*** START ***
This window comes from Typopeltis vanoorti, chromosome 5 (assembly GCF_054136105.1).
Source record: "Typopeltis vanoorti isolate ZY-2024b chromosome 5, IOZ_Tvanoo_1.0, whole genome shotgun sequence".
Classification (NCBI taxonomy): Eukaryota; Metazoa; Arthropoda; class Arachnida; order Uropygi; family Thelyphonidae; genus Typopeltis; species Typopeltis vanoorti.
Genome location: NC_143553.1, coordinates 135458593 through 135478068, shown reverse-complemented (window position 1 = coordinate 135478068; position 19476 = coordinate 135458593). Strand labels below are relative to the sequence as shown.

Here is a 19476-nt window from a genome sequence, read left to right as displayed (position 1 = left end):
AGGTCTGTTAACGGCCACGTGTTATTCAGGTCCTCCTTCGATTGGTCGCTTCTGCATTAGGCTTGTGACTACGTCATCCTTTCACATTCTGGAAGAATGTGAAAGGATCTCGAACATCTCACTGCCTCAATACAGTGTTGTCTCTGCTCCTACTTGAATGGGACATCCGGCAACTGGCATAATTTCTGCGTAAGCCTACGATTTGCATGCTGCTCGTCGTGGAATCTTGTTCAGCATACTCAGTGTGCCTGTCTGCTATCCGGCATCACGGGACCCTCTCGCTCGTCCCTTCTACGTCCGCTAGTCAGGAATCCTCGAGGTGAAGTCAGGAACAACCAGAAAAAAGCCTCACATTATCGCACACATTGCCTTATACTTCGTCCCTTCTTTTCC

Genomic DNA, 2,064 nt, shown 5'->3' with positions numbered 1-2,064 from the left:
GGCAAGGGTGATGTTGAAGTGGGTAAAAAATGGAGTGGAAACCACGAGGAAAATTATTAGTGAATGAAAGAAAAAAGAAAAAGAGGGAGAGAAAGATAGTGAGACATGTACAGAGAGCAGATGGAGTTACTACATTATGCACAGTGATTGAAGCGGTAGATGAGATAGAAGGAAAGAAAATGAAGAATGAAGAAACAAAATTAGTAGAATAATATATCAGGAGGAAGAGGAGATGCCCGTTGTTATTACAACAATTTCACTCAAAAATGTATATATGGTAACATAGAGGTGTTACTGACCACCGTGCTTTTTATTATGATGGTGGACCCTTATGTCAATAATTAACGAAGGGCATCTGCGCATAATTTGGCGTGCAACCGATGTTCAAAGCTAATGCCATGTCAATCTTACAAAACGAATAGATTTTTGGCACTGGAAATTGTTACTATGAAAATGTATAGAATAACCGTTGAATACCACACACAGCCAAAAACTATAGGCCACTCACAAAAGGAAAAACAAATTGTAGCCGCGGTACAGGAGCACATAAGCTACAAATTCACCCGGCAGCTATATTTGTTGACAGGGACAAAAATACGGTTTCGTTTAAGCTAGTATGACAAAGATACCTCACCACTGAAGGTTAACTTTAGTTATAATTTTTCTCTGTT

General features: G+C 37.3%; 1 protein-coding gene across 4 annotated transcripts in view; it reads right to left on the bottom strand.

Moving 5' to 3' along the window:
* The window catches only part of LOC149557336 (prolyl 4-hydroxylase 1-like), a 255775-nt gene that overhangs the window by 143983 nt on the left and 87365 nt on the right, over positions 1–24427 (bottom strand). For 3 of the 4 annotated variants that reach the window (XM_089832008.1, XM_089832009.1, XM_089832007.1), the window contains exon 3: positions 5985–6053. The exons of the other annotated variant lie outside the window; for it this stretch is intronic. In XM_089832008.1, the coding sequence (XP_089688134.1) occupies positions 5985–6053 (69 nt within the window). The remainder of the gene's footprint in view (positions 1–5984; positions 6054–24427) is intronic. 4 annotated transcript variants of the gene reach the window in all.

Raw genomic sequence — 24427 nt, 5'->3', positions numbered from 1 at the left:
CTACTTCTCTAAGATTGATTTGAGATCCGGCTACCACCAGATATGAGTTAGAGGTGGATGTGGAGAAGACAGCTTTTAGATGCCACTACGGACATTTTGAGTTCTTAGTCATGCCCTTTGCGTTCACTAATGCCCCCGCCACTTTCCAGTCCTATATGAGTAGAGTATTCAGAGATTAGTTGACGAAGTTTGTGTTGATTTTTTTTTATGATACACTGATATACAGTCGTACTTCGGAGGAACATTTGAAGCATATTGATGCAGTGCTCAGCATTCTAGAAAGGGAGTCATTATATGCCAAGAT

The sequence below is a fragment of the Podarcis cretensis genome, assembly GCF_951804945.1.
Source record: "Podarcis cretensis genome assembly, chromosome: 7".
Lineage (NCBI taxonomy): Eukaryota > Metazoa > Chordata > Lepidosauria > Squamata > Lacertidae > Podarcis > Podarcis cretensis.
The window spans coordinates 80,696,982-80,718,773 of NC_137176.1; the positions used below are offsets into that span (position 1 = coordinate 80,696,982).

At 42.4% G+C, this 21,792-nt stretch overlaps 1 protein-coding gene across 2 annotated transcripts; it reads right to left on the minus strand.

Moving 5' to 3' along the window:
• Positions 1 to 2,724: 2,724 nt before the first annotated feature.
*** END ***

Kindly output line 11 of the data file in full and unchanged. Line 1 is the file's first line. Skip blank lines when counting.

* The window catches only part of LOC149557336 (prolyl 4-hydroxylase 1-like), a 255775-nt gene that overhangs the window by 143983 nt on the left and 87365 nt on the right, over positions 1–24427 (bottom strand). For 3 of the 4 annotated variants that reach the window (XM_089832008.1, XM_089832009.1, XM_089832007.1), the window contains exon 3: positions 5985–6053. The exons of the other annotated variant lie outside the window; for it this stretch is intronic. In XM_089832008.1, the coding sequence (XP_089688134.1) occupies positions 5985–6053 (69 nt within the window). The remainder of the gene's footprint in view (positions 1–5984; positions 6054–24427) is intronic. 4 annotated transcript variants of the gene reach the window in all.